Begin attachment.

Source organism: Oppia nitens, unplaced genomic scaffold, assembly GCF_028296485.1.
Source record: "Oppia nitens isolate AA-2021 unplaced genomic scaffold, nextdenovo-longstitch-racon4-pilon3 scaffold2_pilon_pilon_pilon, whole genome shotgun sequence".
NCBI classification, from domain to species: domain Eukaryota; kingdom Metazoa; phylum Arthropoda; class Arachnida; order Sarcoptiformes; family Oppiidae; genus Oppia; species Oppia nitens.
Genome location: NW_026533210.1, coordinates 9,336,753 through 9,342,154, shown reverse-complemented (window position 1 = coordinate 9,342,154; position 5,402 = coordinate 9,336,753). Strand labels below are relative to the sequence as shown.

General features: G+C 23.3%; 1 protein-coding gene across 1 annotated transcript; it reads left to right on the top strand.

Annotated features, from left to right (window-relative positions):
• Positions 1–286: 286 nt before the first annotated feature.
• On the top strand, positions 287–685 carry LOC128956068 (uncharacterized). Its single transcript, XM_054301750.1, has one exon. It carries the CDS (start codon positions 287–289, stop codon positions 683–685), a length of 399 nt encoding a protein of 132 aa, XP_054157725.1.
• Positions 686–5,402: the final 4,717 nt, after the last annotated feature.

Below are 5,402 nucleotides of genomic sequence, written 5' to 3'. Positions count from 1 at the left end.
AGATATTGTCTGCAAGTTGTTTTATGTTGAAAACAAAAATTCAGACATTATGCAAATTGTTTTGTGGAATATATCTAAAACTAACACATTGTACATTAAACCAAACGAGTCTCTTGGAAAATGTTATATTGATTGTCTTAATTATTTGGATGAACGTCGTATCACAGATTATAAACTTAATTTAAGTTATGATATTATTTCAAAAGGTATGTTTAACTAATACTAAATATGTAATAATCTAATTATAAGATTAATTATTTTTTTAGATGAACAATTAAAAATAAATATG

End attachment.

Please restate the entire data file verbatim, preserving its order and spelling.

Source organism: Oppia nitens, unplaced genomic scaffold, assembly GCF_028296485.1.
Source record: "Oppia nitens isolate AA-2021 unplaced genomic scaffold, nextdenovo-longstitch-racon4-pilon3 scaffold2_pilon_pilon_pilon, whole genome shotgun sequence".
NCBI classification, from domain to species: domain Eukaryota; kingdom Metazoa; phylum Arthropoda; class Arachnida; order Sarcoptiformes; family Oppiidae; genus Oppia; species Oppia nitens.
Genome location: NW_026533210.1, coordinates 9,336,753 through 9,342,154, shown reverse-complemented (window position 1 = coordinate 9,342,154; position 5,402 = coordinate 9,336,753). Strand labels below are relative to the sequence as shown.

General features: G+C 23.3%; 1 protein-coding gene across 1 annotated transcript; it reads left to right on the top strand.

Annotated features, from left to right (window-relative positions):
• Positions 1–286: 286 nt before the first annotated feature.
• On the top strand, positions 287–685 carry LOC128956068 (uncharacterized). Its single transcript, XM_054301750.1, has one exon. It carries the CDS (start codon positions 287–289, stop codon positions 683–685), a length of 399 nt encoding a protein of 132 aa, XP_054157725.1.
• Positions 686–5,402: the final 4,717 nt, after the last annotated feature.

Below are 5,402 nucleotides of genomic sequence, written 5' to 3'. Positions count from 1 at the left end.
AGATATTGTCTGCAAGTTGTTTTATGTTGAAAACAAAAATTCAGACATTATGCAAATTGTTTTGTGGAATATATCTAAAACTAACACATTGTACATTAAACCAAACGAGTCTCTTGGAAAATGTTATATTGATTGTCTTAATTATTTGGATGAACGTCGTATCACAGATTATAAACTTAATTTAAGTTATGATATTATTTCAAAAGGTATGTTTAACTAATACTAAATATGTAATAATCTAATTATAAGATTAATTATTTTTTTAGATGAACAATTAAAAATAAATATG